We review the grant of a summary judgment de novo. Brehm v. Bacon Tp., 426 S.W.3d 1, 3 (Mo. banc 2014). We consider the record in the light most favorable to the party against whom judgment was entered and give the non-moving party the benefit of all reasonable inferences. Id. at 3-4. Summary judgment is appropriate where there is no genuine dispute of material fact and the movant is entitled to judgment as a matter of law. Allen v. Continental Western Ins. Co., 436 S.W.3d 548, 551-552 (Mo. banc 2014). A material fact in the summary judgment context is one from which the right to judgment flows. Id. at 552.

         Plaintiffs' Amended Petition alleged in Count VIII that the Master Commercialization Agreement was unenforceable because it failed to incorporate two material terms of the purported agreement -- the identity of the licensed properties and the royalty rates payable to Missouri Soybean -- resulting in there never being a meeting of the minds on all essential terms. The trial court agreed and granted summary judgment to Plaintiffs. AgBorn contends on appeal that subsequent documents and Plaintiffs' acceptance of royalties filled in the missing material terms of the agreement. We disagree.

         In short, the Master Commercialization Agreement was designed to grant AgBorn the right to commercialize specific technologies held by Plaintiffs in exchange for royalty payments. The Master Commercialization Agreement indicates that Plaintiffs had contracted for limited exclusive technology licenses, commercialization rights, and access to trade secrets, "all of which summarized in Schedule A which is attached hereto and made part of this Agreement." The license agreements and commercialization rights set forth in Schedule A were to be collectively referred to as "Licensed Technology." The Master Commercialization Agreement provides that, "[a]s the parties expect changes in the number of limited exclusive technology licenses and commercialization rights during the term of this Agreement they agree to amend Schedule A at reasonable intervals but not less than biannually during the term of this Agreement." According to the agreement, any variations, modifications, or alterations of the Master Commercialization Agreement required a writing signed by each party. The agreement provided that it could be executed in counterparts which, when taken together would constitute an original of the agreement. If executed in counterparts, the parties were to promptly circulate a copy to be signed by all parties.

         The Master Commercialization Agreement further provides that Plaintiffs were giving AgBorn an exclusive sublicense for the development, manufacture, use, distribution, marketing, and sale of the Licensed Technology set forth in Schedule A. In exchange for those rights, AgBorn was to use reasonable efforts to promote the sale of the licensed technology and was to pay Missouri Soybean a royalty on the collected gross sales of all products or methods covered by the Licensed Technology. The royalty rates were to be "dependent on the specific technology according to classification as attached in Exhibit B which is hereby unincorporated[6] by reference and made part of this Agreement."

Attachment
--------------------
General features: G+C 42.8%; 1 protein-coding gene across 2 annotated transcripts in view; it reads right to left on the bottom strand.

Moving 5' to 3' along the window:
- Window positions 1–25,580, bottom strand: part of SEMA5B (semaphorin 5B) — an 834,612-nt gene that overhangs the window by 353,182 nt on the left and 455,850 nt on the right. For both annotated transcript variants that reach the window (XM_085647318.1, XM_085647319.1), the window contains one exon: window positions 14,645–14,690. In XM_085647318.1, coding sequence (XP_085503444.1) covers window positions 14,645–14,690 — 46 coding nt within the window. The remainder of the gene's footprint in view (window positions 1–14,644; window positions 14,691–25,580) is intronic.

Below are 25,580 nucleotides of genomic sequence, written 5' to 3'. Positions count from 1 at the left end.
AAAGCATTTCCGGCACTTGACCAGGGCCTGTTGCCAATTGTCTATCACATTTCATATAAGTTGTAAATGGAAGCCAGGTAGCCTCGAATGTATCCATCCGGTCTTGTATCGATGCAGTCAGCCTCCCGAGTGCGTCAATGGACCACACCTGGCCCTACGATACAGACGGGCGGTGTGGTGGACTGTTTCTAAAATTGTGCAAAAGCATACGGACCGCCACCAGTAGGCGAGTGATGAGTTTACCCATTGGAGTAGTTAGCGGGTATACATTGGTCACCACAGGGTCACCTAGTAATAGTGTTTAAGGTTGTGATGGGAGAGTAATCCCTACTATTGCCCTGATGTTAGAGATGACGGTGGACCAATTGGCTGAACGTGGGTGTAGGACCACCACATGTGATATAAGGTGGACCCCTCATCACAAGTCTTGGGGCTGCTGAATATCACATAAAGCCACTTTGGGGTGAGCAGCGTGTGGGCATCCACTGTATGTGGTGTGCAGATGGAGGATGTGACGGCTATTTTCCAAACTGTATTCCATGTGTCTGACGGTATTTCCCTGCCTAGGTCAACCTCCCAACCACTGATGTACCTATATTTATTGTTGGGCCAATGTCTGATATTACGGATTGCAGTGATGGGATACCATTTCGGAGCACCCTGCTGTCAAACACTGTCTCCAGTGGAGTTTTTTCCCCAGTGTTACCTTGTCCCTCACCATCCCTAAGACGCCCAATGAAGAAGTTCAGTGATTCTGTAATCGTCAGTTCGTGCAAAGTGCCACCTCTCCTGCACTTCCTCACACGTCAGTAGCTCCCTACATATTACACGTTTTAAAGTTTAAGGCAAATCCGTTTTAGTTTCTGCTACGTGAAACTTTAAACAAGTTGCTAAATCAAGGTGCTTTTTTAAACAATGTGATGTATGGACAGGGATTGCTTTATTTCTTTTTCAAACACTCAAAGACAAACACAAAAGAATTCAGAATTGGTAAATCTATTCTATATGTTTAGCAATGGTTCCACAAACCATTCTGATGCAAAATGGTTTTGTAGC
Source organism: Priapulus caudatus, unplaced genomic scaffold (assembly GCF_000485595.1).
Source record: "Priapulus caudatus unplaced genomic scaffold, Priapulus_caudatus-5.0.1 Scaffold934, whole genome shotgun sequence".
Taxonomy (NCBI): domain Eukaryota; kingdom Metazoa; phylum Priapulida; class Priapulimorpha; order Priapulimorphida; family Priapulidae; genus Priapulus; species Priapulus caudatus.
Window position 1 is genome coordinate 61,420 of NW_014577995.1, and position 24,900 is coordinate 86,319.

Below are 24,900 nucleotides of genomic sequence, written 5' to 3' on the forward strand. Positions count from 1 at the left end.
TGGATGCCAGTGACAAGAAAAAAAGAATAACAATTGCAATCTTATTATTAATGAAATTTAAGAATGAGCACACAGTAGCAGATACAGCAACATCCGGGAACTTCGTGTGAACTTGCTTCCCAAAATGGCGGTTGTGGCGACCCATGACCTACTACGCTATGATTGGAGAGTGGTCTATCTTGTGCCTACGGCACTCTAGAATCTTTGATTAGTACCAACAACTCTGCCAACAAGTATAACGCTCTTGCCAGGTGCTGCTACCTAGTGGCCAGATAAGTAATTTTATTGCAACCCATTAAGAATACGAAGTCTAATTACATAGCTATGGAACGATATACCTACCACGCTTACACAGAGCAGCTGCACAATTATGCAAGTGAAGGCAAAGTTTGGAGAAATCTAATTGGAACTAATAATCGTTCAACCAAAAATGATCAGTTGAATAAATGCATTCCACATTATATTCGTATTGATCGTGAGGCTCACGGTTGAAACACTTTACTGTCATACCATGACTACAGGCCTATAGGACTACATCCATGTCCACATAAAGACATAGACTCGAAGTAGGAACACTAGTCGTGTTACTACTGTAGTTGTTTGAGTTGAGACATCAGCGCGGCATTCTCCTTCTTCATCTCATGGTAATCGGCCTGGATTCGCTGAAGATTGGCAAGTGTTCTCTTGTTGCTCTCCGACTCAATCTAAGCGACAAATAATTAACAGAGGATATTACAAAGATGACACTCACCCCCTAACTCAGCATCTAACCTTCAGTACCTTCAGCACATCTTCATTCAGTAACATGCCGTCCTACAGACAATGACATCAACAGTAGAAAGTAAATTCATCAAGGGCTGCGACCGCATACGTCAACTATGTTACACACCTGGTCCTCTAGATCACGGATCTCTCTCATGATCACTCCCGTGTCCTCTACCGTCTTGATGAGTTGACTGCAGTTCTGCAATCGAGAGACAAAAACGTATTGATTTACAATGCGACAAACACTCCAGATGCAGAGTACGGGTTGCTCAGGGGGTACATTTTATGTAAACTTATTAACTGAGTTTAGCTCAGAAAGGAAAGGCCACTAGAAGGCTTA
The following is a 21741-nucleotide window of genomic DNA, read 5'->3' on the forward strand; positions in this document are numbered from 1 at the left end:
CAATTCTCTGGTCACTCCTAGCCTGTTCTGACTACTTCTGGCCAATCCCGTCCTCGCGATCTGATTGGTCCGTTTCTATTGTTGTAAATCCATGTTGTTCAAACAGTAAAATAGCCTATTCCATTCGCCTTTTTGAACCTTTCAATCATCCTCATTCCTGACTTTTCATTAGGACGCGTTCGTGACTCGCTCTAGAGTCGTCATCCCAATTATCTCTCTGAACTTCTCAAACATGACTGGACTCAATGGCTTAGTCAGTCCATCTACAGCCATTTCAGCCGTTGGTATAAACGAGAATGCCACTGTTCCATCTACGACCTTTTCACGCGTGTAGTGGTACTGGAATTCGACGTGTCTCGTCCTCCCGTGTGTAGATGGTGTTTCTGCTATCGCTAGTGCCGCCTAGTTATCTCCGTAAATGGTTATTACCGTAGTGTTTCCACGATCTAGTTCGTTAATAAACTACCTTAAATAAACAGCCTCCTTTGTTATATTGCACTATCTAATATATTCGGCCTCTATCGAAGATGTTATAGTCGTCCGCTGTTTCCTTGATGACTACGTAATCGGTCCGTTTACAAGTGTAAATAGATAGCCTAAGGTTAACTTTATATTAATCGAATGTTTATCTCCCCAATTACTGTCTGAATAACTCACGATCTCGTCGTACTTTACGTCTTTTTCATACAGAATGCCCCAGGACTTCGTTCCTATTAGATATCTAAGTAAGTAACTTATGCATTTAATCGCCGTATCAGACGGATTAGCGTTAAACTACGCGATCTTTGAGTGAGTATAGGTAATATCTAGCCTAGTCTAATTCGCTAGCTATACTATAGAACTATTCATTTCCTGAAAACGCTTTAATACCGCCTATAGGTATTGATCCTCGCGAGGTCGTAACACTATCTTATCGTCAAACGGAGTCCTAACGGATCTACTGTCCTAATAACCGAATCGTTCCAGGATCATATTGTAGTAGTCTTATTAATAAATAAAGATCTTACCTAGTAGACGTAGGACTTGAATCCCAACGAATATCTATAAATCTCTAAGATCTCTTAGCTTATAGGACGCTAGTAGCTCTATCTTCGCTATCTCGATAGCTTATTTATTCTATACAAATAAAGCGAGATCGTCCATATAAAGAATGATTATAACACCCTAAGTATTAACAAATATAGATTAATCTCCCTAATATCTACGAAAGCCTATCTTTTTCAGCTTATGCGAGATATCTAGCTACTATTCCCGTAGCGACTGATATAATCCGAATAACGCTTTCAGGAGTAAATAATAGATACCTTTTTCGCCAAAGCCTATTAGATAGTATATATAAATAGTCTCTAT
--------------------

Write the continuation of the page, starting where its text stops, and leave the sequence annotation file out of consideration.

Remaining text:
All parties acknowledge that neither a Schedule A, nor an Exhibit B, were attached to the Master Commercialization Agreement at the time of its inception. There were documents existing at the time of the agreement labeled "SCHEDULE A" and "EXHIBIT B, " however neither of these were attached to the Master Commercialization Agreement and neither included the information that the Master Commercialization Agreement specified that these documents were to include. The document titled SCHEDULE A includes the words, "(TABLE OF LICENSED PROPERTIES), " but is otherwise blank. The document titled EXHIBIT B includes the words, "(Royalty rate by classification), " but lists no royalty rates. EXHIBIT B further lists different hypothetical options that could be used to establish royalty rates for "Varieties, " "Traits, " and "Molecular engineering."

         "Under Missouri law, the essential elements of a contract are: (1) competency of the parties to contract; (2) subject matter; (3) legal consideration; (4) mutuality of agreement; and (5) mutuality of obligation." Building Erection Services Co. v. Plastic Sales & Mfg. Co., Inc., 163 S.W.3d 472, 477 (Mo. App. 2005). At issue here is the fourth element, mutuality of agreement. This requires that the parties have "'a mutuality of assent or a meeting of the minds on the essential terms of a contract."' Id. (quoting Ketcherside v. McLane, 118 S.W.3d 631, 635 (Mo. App. 2003)). Whether there was a meeting of the minds is a fact question for the trier of fact. Tom's Agspray, LLC v. Cole, 308 S.W.3d 255, 259 (Mo. App. 2010). Here, however, both parties agreed that the material facts were not in dispute and presented the trial court with competing summary judgment motions.[7] Plaintiffs contended that the Master Commercialization Agreement was ineffective because the identity of the licensed properties and the royalty rates payable to Missouri Soybean were missing from the June 2008 agreement. Agborn contended that ...